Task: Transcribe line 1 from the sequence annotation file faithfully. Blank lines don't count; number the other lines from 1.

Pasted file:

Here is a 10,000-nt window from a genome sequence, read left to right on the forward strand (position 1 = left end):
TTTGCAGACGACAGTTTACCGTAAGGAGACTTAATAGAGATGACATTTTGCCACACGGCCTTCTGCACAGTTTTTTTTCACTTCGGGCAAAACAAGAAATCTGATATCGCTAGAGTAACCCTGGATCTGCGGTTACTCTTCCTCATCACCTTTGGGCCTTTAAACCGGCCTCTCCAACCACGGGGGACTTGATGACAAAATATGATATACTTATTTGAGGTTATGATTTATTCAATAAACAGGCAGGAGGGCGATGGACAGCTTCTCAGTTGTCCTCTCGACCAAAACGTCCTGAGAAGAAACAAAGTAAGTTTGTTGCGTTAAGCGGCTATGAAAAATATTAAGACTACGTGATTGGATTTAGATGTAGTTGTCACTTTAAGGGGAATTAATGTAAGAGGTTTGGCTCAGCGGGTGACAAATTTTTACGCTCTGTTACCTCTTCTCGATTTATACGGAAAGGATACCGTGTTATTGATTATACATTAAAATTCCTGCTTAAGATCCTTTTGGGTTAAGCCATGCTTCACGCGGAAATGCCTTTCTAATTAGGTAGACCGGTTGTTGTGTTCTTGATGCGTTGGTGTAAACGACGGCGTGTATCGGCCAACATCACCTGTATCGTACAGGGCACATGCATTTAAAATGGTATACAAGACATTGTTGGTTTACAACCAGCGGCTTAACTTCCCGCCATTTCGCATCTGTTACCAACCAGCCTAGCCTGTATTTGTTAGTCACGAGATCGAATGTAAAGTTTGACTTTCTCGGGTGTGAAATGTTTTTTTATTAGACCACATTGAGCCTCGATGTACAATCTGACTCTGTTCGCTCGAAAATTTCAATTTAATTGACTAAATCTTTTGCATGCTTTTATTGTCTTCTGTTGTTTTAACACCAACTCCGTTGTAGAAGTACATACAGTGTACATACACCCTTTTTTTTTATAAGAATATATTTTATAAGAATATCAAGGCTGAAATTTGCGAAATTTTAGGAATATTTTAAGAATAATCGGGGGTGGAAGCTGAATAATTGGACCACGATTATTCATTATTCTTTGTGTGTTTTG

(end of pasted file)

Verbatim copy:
Here is a 10,000-nt window from a genome sequence, read left to right on the forward strand (position 1 = left end):